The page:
Tuesday, August 18, 2015

My post-Ironman vacation

Posted by Rachel

Life since the Ironman has been great! Right now, I'm drinking wine for the 3rd time in 4 days. But that's not all. We also used the opportunity to take an AMAZING vacation in Pacific Northwest. Let's face it... I'm not nearly qualified to be any sort of travel blogger. However, I'm going to post about my vacation with my recommendations, because it's 1/8 my blog and I can.

The day following the Ironman, we took a couple of days in Vancouver. What a cool city. The first day (we got there in the afternoon) was mostly spent staggering around, searching for booze and Ramen. We found both and it was great. The second day we took a touristy bike ride around Stanley Park. This is evidently one of the most obvious things to do on a beautiful day in Vancouver, since pretty much every tourist and their mother was also doing it. But it's an awesome way to see the park when you're pretty much otherwise immobile, and it may have actually helped our recovery along.


Everyone keeps asking what my favorite part of the trip was. I really don't like choosing because the whole thing was amazing, but if I have to pick it would probably be Vancouver Island/Victoria. When we first arrived (Wednesday after the Ironman), we drove out to Sooke (coastal place 40 min from Victoria) and went for a hike. It was beautiful minus many complaints (rock climbing in the blistering heat in tight, sweaty jeans, and the fact that I had only eaten a tiny salad for the day 3 days post-IM and we didn't finish the hike until 2:30). But assuming you are dressed and fueled appropriately, this hike is a winner.

Then we spent some time in Victoria, which is much older than Vancouver and a very European-style city. We walked all around the paths and took a boat tour of the area to learn more about it. Highly recommended. I would love to go back and explore more of the island. I noticed that there is a Victoria 70.3...someday maybe :)

Before leaving, we took an obligatory trip to the Butchart Gardens. It was pretty spectacular if you like flowers, but I doubt I'd visit again if I return.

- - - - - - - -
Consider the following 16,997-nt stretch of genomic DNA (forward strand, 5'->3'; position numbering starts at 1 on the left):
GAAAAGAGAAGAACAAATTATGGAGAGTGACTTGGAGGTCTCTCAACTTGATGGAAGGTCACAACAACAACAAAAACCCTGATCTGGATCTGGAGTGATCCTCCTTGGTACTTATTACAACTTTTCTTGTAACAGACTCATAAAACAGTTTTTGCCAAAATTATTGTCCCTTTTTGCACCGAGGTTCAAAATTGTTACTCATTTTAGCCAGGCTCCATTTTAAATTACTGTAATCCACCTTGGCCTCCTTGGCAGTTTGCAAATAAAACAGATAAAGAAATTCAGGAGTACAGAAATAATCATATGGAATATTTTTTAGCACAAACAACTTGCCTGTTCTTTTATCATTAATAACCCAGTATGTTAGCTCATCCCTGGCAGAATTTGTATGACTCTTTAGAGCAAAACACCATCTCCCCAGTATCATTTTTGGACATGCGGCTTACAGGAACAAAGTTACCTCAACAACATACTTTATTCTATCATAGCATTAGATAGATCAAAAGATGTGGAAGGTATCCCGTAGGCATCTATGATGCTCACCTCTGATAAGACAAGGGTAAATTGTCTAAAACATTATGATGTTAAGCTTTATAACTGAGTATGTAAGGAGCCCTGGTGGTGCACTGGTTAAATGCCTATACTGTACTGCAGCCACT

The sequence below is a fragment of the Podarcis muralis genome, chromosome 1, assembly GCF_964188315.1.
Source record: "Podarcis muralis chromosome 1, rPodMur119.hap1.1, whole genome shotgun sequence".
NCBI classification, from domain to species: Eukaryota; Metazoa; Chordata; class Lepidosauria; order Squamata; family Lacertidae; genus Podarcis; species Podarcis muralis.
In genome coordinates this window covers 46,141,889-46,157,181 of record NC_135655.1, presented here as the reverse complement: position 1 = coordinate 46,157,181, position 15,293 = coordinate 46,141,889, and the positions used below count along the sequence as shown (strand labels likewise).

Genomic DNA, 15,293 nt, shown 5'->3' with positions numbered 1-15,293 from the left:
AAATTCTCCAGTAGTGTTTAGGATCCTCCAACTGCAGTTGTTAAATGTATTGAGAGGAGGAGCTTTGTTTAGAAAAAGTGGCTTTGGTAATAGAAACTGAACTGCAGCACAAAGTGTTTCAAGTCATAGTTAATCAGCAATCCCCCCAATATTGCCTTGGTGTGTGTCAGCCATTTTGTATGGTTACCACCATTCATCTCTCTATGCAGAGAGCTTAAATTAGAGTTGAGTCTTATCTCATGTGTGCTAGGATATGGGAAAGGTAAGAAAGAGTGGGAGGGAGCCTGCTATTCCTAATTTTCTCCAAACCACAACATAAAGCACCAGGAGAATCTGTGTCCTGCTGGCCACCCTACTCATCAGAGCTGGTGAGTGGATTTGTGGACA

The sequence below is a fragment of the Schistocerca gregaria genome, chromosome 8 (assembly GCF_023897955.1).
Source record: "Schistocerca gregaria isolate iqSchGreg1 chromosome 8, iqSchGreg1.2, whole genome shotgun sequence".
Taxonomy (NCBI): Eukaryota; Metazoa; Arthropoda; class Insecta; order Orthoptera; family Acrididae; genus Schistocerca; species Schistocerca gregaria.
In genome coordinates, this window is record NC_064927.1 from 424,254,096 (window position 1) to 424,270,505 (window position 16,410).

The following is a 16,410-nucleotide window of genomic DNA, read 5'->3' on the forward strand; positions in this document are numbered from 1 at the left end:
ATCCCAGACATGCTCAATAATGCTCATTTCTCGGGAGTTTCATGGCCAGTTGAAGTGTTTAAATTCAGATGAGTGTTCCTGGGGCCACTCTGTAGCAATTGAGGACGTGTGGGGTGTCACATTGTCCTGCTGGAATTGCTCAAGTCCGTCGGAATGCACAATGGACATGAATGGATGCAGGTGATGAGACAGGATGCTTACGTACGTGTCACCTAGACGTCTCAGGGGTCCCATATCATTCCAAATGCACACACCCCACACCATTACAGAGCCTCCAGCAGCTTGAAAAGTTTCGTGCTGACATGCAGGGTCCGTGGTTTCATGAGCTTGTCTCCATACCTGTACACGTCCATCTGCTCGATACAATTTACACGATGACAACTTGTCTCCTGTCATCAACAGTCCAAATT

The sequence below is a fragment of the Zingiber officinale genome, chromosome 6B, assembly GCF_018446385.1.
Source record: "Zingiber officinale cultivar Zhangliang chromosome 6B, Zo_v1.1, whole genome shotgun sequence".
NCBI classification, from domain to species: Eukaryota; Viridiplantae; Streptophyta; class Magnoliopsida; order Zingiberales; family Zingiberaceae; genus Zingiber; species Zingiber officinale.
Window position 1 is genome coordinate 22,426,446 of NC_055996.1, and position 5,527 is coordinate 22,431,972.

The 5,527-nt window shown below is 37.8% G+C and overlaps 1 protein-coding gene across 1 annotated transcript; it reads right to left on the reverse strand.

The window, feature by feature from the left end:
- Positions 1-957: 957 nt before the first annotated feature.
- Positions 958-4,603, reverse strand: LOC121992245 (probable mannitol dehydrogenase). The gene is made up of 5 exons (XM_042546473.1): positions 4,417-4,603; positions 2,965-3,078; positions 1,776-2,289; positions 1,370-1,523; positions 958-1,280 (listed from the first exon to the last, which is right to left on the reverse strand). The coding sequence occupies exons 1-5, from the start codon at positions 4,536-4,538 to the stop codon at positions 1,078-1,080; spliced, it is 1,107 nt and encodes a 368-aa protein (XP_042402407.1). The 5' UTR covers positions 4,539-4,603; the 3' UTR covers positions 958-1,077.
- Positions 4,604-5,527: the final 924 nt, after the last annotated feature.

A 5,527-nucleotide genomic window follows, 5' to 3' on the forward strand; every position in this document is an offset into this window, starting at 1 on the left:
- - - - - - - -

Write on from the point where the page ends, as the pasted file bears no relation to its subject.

San Juan Islands
Another winning decision. The Pacific Northwest islands were AMAZING. Even the ferry ride felt like a huge treat.

We stayed two nights (but really only one full day) in a tiny town called Friday Harbor. It was very small and super chill- the exact slow, beachy lifestyle you'd want on a post-IM vacation. Earlier our first day there we drove around the island which is only about 20-30 miles, getting an awesome mix of short easy hiking and other random stops (alpaca farm, for example).

That evening we went on a whale watch and saw SO MANY orcas! I also saw some bald eagles for the first time in real life. I didn't get any great photos because I spent most of my time watching rather than trying to get a picture, but here's a small taste:

After the island relaxation portion, it was onto Seattle. To me, Seattle was sort of a mixture of San Francisco and Oakland. We somehow fit a ton of activities into a very small amount of time, including the space needle, underground tour, and boat tour of Union Lake and Washington Lake (where we saw Bill Gates' house!). 

Olympic National Park
After our quick urban stop, it was onto the wilderness. We had two days in Olympic National Park. I've recently taken a liking to National Parks, and while Olympic had some pretty awesome things, I think from what I saw I'd rate Zion higher. One of the activities I highly recommend in Olympic Park is Hurricane Ridge.The only caveat is that it's up a decently big hill. Big enough that I had to question whether I had lost all my fitness, or if I was still recovering, or if my problem was just a general don't-operate-so-well-at-high-elevation issue. But I made it and it was really worth it.

Then we went on to Sol Duc falls. It was pretty nice, but I'm not sure it was worth the long drive to get there. The out-and-back hike was pretty easy at 1.6 miles or so total.

We stayed at Log Cabin Resort on Lake Crescent that evening and it was AWESOME! It was basically like your classic childhood lake vacation but with way nicer scenery. They served soft serve in the lodge lobby for $2/cone, and offered boat rentals and cornhole/various other games. It was a PERFECT way to spend an afternoon after hiking. After a short open water swim (like.... 300 yards short), Chen and I rented kayaks while Travers drank beer.

The next day we started at the Hoh rainforest. I'm not sure if this is a much cooler experience when it's not in a drought, and again I'm not entirely sure this was worth the long drive.

Finally, we ended up at Kalaloch Lodge and beach. While it was pretty nice, I would say that the California beaches are as good or better and there wasn't nearly as much to do here as at Log Cabin. We did get a beach run in though...my first exercise that resembled a triathlon activity!

We spent very little time here- just enough to eat ice cream + 3 meals, drink, go for a quick run, then bounce. It seemed to me like a place that might be a lot cooler to live than visit. The neighborhoods are quirky and neat but it's tough for a tourist to navigate in terms of knowing what to do. As a side note, Travers expected to see way more hipsters than we actually did.

The most important meal of the day